1

Which is the correct way to say

  1. We have known to each other for many years.

  2. We have been known to each other for many years.

Present perfect or present perfect continuous.

1

If you are acquainted with the other person to whom you are referring, you should say "we have known each other for many years" (like your #1, but without "to").

If you are not acquainted with the other person and mean to say only that you have known about each other for many years – that is, that each of you has been aware of the other's existence, reputation, etc. – then you can say "we have been known to each other for many years." However, for this situation many native speakers would find it more natural to say "we have known of each other for many years." (In fact, when I first posted this answer, I inadvertently substituted that phrase myself.)

Perhaps these examples will help to illustrate the difference:

Bob and I have known each other for many years; in fact, we first met when we were both in kindergarten.

Although we live on different continents, Bob Smith and I have been known to each other for many years; I've followed his research with great interest since the early 1990s, and mutual acquaintances tell me he has been familiar with my work for almost as long. I hope someday we'll have a chance to meet and possibly even work together.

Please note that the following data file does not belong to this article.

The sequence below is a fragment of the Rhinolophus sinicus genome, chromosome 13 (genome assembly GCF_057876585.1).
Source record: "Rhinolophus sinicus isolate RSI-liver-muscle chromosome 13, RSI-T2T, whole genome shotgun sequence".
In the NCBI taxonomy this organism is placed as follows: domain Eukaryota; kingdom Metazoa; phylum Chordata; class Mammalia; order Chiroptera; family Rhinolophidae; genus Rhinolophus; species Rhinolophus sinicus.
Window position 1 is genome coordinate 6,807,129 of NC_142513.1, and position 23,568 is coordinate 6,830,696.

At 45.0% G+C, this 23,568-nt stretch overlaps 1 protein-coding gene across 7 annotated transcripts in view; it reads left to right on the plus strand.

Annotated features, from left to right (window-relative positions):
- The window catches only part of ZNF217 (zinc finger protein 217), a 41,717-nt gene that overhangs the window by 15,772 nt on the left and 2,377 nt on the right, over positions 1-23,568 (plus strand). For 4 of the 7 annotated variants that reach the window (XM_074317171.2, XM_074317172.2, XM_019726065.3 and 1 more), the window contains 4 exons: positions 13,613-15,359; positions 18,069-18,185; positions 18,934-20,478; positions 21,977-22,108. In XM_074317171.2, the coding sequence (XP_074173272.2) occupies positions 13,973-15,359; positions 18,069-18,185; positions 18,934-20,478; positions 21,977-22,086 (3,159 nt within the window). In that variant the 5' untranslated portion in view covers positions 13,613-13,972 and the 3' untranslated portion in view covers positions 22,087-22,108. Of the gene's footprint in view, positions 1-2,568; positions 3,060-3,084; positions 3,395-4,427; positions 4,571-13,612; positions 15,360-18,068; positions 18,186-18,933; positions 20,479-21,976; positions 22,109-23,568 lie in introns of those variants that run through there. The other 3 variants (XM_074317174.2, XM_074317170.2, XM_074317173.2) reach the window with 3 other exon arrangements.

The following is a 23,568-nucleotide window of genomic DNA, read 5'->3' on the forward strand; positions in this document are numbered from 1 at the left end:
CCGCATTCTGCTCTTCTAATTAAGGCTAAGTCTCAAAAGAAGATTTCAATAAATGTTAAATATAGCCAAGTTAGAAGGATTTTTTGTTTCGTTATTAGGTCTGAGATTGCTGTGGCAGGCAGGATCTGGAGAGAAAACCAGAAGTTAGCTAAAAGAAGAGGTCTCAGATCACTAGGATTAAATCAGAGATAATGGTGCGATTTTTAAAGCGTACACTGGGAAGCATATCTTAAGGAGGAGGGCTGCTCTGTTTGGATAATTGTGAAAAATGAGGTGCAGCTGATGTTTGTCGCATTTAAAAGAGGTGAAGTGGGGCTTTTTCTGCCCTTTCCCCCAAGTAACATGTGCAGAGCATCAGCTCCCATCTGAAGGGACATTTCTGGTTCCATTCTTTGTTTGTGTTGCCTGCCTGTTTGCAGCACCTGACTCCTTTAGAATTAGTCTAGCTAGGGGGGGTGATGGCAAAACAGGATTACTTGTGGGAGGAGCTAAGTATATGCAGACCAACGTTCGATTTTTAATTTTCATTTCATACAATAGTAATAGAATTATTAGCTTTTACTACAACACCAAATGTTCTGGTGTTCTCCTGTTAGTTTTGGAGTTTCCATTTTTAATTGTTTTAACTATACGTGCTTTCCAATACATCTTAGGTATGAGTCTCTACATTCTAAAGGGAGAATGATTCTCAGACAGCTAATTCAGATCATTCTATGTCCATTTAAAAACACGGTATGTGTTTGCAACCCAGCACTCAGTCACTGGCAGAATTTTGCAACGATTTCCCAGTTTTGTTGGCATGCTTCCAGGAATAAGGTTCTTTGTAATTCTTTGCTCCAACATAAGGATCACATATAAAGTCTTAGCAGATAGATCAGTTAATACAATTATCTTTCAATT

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0

Neither is really very natural. Number 1 above I think is actually incorrect. Number 2 is correct, but rather formal. I would be inclined to say:

We have known each other for many years.

That is a very common form.

Even if number 1 is not technically ungrammatical (as i think it is), it is not a common or natu5ral form. "We have known to" just feels wrong, and I can't make it parse.

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  • Why people use only 2 if 1 is not wrong? – Rocky Jun 13 '19 at 17:26
  • @Rocky I think number 1 is in fact wrong, but I am not 100% sure of that. What I am sure of is that it is a very uncommon form at best. see the edited answer. – David Siegel Jun 13 '19 at 17:43

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